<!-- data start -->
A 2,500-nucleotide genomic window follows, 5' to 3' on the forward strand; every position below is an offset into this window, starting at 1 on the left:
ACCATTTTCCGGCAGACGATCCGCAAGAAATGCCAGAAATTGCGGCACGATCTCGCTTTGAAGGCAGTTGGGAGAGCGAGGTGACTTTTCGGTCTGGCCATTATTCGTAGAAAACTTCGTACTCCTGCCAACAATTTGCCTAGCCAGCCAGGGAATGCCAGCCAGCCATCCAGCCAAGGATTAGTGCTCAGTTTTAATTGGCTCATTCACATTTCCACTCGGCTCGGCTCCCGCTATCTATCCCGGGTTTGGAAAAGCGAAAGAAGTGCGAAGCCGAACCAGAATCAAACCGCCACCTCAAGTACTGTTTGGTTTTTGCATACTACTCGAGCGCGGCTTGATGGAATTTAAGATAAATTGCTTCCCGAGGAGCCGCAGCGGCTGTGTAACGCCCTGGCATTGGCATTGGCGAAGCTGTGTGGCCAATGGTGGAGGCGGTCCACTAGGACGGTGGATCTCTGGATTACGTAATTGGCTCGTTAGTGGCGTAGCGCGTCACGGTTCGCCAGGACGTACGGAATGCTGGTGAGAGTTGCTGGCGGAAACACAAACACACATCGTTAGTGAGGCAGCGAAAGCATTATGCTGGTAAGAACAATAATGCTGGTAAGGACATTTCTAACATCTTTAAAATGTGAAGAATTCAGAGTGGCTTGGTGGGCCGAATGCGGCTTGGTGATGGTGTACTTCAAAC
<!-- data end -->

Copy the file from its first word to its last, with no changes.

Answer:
A 2,500-nucleotide genomic window follows, 5' to 3' on the forward strand; every position below is an offset into this window, starting at 1 on the left:
ACCATTTTCCGGCAGACGATCCGCAAGAAATGCCAGAAATTGCGGCACGATCTCGCTTTGAAGGCAGTTGGGAGAGCGAGGTGACTTTTCGGTCTGGCCATTATTCGTAGAAAACTTCGTACTCCTGCCAACAATTTGCCTAGCCAGCCAGGGAATGCCAGCCAGCCATCCAGCCAAGGATTAGTGCTCAGTTTTAATTGGCTCATTCACATTTCCACTCGGCTCGGCTCCCGCTATCTATCCCGGGTTTGGAAAAGCGAAAGAAGTGCGAAGCCGAACCAGAATCAAACCGCCACCTCAAGTACTGTTTGGTTTTTGCATACTACTCGAGCGCGGCTTGATGGAATTTAAGATAAATTGCTTCCCGAGGAGCCGCAGCGGCTGTGTAACGCCCTGGCATTGGCATTGGCGAAGCTGTGTGGCCAATGGTGGAGGCGGTCCACTAGGACGGTGGATCTCTGGATTACGTAATTGGCTCGTTAGTGGCGTAGCGCGTCACGGTTCGCCAGGACGTACGGAATGCTGGTGAGAGTTGCTGGCGGAAACACAAACACACATCGTTAGTGAGGCAGCGAAAGCATTATGCTGGTAAGAACAATAATGCTGGTAAGGACATTTCTAACATCTTTAAAATGTGAAGAATTCAGAGTGGCTTGGTGGGCCGAATGCGGCTTGGTGATGGTGTACTTCAAAC